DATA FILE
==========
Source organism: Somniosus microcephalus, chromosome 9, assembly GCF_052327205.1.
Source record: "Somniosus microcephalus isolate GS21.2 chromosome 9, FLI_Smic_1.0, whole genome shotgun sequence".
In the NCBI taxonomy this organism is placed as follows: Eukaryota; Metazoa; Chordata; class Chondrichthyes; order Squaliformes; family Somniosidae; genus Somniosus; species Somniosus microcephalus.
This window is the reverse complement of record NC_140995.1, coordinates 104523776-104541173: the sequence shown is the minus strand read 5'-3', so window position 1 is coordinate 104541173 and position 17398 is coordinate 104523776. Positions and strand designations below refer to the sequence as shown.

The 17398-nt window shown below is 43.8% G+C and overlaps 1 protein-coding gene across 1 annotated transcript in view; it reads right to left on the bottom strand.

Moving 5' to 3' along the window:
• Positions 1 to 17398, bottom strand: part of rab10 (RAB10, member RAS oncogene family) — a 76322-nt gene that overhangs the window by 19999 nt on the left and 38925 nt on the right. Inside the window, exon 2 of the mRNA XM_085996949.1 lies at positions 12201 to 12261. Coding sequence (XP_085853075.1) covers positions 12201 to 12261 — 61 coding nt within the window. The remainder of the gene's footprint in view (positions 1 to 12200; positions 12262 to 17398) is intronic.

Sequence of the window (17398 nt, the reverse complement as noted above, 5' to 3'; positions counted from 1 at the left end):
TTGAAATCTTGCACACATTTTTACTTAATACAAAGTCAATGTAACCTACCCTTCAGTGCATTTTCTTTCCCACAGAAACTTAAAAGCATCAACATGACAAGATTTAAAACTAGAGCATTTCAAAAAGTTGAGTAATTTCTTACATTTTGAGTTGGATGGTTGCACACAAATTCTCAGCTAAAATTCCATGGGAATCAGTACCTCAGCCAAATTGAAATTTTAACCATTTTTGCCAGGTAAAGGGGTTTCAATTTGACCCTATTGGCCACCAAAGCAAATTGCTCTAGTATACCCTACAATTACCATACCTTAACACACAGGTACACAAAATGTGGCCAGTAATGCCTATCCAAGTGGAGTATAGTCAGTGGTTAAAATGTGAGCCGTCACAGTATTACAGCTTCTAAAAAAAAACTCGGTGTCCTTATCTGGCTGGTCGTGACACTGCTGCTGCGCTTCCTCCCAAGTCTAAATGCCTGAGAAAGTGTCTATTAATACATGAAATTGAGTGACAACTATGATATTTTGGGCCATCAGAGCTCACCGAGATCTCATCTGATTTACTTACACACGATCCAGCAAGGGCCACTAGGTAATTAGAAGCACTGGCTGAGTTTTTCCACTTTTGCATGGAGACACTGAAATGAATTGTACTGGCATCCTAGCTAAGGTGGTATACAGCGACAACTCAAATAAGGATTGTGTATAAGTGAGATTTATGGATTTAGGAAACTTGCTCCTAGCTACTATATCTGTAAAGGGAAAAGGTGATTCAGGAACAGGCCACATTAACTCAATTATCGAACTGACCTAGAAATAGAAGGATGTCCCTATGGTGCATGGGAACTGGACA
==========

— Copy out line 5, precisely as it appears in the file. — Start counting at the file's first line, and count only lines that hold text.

The 17398-nt window shown below is 43.8% G+C and overlaps 1 protein-coding gene across 1 annotated transcript in view; it reads right to left on the bottom strand.